Summary of Act II
Bill Long 1/9/08
The "Preparation" for Coriolanus' Downfall
If Act I of the play shows Coriolanus ("C") at his military best, Act II presents him at his public worst. Act II is crucial because it demonstrates the "tragedy" of C. The "tragedy" of C is that skills that served him so well in one venue actually undermine him in another. His merciless focus, stinging words and uncompromising action to bring opponents to book in battle actually works against him when he appears in public. In the public arena the most useful weapons are not arms but words; in public life the skill most needed is not bluster but persuasion; in public life the means of success is not by berating your colleagues or shaming them into performance but deferring to their wishes and cultivating their pride.
Act II consists of nearly 700 lines and has three scenes. The first scene prepares for C's arrival from battle and celebrates that arrival. Scene ii describes the official ceremony where C's acts of valor are recounted. Finally, Scene iii portrays C's attempt to secure support of the plebs for his candidacy for the consulship. He has a serious of encounters with them that make the commoners uncomfortable and lead to the Tribunes' conniving to bring C down. This barest bones summary does little in the way of helping us understand the distinctive contribution of Shakespeare--the brilliance and compressed nature of his language and description of human emotions and motivations. Let's turn to each scene briefly, and the following essays will focus on more precise themes in Act II.
Scene i can be divided in to three parts: (1) lines 1-96, where two Tribunes argue with Menenius, the patrician; (2) lines 97-204; where C appears to the adulation of all; and (3) lines 205-270, where the hard-pressed Tribunes try to devise a plan to bring C down. The major point of the plebian speakers is that C hates the people and is arrogant. Since he has no compassion for the common people in any way, he will act as consul consistently with this approach--and the people will really be in trouble.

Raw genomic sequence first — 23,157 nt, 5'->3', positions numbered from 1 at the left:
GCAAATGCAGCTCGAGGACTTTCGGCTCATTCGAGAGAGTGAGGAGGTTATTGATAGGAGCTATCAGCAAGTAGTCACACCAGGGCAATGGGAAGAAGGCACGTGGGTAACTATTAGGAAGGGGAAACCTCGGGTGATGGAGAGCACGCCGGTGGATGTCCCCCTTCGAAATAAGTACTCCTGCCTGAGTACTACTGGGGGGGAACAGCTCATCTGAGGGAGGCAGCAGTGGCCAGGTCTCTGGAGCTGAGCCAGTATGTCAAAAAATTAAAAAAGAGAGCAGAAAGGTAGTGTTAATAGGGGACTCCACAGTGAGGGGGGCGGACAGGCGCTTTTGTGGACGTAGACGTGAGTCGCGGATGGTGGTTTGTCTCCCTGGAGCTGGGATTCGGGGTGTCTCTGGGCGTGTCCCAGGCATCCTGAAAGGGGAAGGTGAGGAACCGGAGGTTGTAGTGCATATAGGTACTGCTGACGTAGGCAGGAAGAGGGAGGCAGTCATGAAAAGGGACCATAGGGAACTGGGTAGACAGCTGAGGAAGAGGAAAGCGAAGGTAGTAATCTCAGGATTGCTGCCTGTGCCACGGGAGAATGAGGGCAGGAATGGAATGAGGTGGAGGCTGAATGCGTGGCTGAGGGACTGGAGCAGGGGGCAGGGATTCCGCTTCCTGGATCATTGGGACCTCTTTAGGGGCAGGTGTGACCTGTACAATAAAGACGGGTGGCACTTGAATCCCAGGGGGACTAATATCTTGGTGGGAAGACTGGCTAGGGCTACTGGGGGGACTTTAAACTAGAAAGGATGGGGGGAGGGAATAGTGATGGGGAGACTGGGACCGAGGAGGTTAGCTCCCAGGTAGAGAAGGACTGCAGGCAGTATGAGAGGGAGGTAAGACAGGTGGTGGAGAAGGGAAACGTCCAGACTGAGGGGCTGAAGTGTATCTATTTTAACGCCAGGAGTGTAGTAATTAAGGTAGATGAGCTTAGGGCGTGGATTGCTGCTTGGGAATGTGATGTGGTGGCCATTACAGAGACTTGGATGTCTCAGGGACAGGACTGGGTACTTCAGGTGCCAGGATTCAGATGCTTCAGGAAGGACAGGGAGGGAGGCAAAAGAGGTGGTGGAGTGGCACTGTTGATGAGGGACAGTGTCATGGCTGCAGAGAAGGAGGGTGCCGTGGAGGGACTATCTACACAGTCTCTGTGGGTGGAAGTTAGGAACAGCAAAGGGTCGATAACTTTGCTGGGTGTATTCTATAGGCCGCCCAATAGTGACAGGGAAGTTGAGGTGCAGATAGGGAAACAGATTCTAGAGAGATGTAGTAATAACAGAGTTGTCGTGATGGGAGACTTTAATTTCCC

The play opened (I.i) with a debate between Menenius and two common people. In that scene Menenius appeared to be a sort of jovial and fun-loving patrician, understanding if not supportive of the plebs. But here all indications of friendliness have disappeared. Menenius is dripping with scorn and venom, and the two common people respond to him by accusing him of being a sort of "back bencher," an insignificant player in the affairs of Rome (lines 81-83). Their mutual vituperation is cut off both by the appearance of the three women (wife, mother and friend of C's wife) and, finally, the triumphant entry of C. Rome knew how to do triumphs and ovations well; we are treated in this scene to the triumphal entry of their latest and greatest hero, Martius Gaius Coriolanus. His mother Volumnia is overjoyed because he has large "cicatrices" (wounds--148) as signs of his valor. The return of her "striped" son is portentous for her; now he can legitimately run for the consulship, thus elevating her and him to the highest social status in Rome. Yet, if C honored his druthers, he would simply return to battle (202-204).
It comes out in this scene that in order to "stand" for the consulship he must solicit support from the plebs, clad only in the candidus, the white garment, the "napless vesture of humility" (234). The Tribunes don't like what is unfolding at all, but they seem to be powerless to stop it. Yet, the germ of an idea arises in their minds--they wil "suggest the people in what hatred/ He still hath held them" (245-246). The scene closes with the sense that our real drama is just beginning to unfold.